[note: this post is cross-posted to the Early Modern Recipes Online Collective (EMROC) blog. see it here.]
This semester I have partnered with Dr Marissa Nicosia (Penn State Abington) on an undergraduate research course she runs on Early Modern recipes in collaboration with my colleague Christina Riehman-Murphy as part of the larger Early Modern Recipes Online Collective initiative. In this course, students transcribe recipes from a 17th century recipe book using Dromio (transcribe.folger.edu), learn about Early Modern food culture and history, and develop a lot of hands-on research experience with Marissa, Christina and me. This semester we and our students were focusing on a medicinal and cookery book associated with Anne Western, owned by Folger Shakespeare Library and affectionately called MS v.b.380.
This course has a pretty serious transcription element, where one of the requirements was that each student would transcribe 40 openings using Dromio throughout the semester. Since each student was responsible for submitting a Word file of their transcriptions to Marissa for grading, we then had a substantial (but not complete) coverage of the volume to work with. And it could be easily be loaded into Voyant Tools for some linguistic exploration.
Over the course of the semester, students have also grown increasingly comfortable with the differences between contemporary and early modern recipes with regards to both genre and format, so we wanted to get them to think about the language of recipes more pointedly. The students were already experts in the language and style of the author they were working with. And since the students were so intimately familiar with the work they had already done, it was a little less of a hard sell to get them to think about their work from a more birds-eye view and think about what the language of their recipes looked like in aggregate.
Before class met, we asked the students read three contemporary chocolate chip cookie recipes. We had a brief discussion about the overall form of these contemporary recipes before dropping them in Voyant to practice reading from a birds-eye view. Chocolate chip cookie recipes, as you may have guessed, do not have a whole lot of variation, making this a pretty low-stakes way to introduce the various features of Voyant: word cloud, reading pane, general trends over time (not particularly useful for this genre), concordance, and some basic statistics.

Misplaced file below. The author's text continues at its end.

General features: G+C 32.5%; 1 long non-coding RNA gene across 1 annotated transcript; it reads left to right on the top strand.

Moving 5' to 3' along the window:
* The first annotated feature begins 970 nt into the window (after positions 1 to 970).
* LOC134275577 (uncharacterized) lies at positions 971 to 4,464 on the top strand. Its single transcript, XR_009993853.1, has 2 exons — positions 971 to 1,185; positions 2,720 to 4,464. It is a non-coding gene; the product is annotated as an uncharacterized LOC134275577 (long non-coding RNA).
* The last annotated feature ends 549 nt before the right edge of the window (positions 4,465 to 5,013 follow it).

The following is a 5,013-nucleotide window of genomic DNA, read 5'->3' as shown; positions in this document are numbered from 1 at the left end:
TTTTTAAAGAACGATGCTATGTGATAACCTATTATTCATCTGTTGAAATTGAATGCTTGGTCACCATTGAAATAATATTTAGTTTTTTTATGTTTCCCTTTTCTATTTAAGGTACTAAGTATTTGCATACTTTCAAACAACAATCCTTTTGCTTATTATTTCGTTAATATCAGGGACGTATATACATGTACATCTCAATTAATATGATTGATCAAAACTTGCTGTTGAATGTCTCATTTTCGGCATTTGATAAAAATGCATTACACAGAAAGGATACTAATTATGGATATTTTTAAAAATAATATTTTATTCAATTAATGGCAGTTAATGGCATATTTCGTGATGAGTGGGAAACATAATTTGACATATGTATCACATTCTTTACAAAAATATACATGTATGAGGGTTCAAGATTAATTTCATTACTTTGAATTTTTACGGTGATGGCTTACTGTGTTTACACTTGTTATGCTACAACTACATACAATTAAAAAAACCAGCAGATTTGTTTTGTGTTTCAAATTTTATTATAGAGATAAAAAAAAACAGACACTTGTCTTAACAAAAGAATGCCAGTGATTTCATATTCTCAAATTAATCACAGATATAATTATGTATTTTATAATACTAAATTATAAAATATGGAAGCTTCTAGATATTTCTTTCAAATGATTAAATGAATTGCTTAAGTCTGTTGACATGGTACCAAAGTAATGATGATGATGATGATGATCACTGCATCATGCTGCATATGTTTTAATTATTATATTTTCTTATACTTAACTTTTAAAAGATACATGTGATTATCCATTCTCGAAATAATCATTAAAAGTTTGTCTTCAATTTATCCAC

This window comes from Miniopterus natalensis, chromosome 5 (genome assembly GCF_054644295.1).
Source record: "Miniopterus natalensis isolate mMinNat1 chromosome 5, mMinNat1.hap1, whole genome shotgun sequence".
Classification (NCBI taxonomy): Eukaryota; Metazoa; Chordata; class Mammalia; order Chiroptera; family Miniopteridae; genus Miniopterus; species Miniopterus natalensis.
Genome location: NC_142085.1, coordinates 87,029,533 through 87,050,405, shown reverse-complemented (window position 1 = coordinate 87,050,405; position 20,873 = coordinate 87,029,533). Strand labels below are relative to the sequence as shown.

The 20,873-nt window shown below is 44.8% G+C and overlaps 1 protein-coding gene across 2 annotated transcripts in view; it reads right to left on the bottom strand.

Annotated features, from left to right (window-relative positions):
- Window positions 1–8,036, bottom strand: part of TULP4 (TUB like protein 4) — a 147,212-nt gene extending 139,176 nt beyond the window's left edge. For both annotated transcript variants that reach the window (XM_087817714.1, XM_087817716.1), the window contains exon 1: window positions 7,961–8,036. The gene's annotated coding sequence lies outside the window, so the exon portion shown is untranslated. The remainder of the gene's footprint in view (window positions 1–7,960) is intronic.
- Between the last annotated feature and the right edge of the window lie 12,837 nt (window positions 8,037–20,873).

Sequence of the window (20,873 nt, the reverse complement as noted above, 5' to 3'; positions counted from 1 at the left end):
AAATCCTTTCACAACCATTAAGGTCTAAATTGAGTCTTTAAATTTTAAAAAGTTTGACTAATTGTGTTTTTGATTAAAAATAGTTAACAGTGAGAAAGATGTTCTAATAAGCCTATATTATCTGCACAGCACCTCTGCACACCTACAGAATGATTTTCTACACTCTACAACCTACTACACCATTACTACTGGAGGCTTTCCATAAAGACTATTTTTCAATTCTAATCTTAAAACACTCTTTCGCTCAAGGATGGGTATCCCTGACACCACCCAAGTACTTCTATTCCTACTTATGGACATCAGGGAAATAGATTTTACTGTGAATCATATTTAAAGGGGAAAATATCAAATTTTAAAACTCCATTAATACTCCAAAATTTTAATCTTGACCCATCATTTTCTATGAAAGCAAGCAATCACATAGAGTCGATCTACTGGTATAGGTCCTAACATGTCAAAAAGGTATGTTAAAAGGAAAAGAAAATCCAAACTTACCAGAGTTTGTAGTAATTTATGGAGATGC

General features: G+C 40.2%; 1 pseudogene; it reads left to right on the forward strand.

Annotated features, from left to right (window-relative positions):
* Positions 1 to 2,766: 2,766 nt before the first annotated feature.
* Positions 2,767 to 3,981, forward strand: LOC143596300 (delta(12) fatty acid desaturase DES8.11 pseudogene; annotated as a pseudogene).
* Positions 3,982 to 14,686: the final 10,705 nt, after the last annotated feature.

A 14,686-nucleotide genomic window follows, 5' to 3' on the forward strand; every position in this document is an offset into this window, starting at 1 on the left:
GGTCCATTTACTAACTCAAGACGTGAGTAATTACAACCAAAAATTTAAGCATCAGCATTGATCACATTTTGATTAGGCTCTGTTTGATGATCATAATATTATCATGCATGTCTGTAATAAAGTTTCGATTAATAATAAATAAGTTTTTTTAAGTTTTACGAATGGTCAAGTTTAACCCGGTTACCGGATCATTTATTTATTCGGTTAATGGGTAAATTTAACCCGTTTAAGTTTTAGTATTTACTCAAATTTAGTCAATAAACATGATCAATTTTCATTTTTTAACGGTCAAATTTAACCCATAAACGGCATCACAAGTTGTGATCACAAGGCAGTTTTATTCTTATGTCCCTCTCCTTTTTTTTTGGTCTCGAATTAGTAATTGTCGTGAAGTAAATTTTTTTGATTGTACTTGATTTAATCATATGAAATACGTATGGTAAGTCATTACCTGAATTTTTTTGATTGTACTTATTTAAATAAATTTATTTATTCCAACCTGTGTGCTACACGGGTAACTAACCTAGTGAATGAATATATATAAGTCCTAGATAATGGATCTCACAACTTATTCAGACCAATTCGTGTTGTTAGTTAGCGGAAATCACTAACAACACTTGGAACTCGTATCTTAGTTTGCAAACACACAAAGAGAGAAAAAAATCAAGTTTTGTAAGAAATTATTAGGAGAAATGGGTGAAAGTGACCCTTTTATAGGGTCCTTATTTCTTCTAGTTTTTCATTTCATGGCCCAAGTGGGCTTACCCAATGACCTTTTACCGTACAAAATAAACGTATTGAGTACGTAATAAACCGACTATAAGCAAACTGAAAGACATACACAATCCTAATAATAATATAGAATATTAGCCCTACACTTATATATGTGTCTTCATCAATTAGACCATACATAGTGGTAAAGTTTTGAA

Once they were comfortable with the idea, we ramped up the stakes a little. In small groups, our students looked at their own transcriptions in Voyant, taking notes on what made their sections of the corpus similar and different to each other. This process was designed to get the students to think about what their recipes were doing not just stylistically but linguistically, too: what are the lexical ingredients of their recipes? This primed for discussions about polysemy (a pound of something vs pound the ingredient) and words marking for measurement (spoon). One group even discussed the importance of the verb mingling as a way to describe mixing things together in one student’s particular section of the recipe book.
Now used to the software and the process, we looked at the full class corpus (a compiled file consisting of all the students’ submissions). Students and faculty partners practiced some close reading, identifying terms of interest and looking at them using Voyant’s concordance feature, including a variety of ingredients (sugar, water, butter, mace, rosemary) and verbs for actions chefs may use (again, back to ‘mingling’ and ‘stir’).
And though we had been discussing the role of VB 380 as a medicinal and cookery book throughout the semester, this was thrown in sharp relief while the we all thought about the language of the class corpus. Certainly one big surprise was the relative importance of ‘sugar’ compared to ‘water’ in VB380. We were very struck by the lack of fixed vocabulary for the recipes, though we all had a pretty clear sense of expectation for the full-class corpus based on our earlier exploration. And, finally, we had a brief discussion about variation and affordances of changing some of data to deal with the question of spelling, authorship and authenticity.
While this was set up to be a discussion of linguistic features (nouns versus verbs; variation; etc) many students commented on how salient some terms were as transcribers – yet these were deemed less important in the overall big picture provided by Voyant. Ultimately, this left our brilliant students thinking about the strengths and weaknesses of both Voyant’s birds-eye view and linear start-to-finish reading – which was an even better outcome than I could have asked for.
This is related to another undergraduate classroom activity I have done a few times where students read several online articles related to a theme, try out the birds-eye-view approach to the topic using Voyant, and then move into trying it out on some of their own writing (forum posts, assignments, etc) to think about their own style. It works pretty well as a way to get undergrads to think about their own style and editing in a way that is a little less obvious than other formats.
Please also see Miriam Posner’s very excellent Investigating Texts With Voyant workshop (10 April 2019) for more ideas https://github.com/miriamposner/voyant-workshop/blob/master/investigating-texts-with-voyant.md
 For the curious: One was from Smitten Kitchen, one from Martha Stewart, and a recipe of their choice from the NYT’s giant chocolate chip cookie compendium. (If I was doing this again, I would maybe not use NYT, as it kept asking us to log in. Also if I was doing this again, I’d be bringing cookies into class!)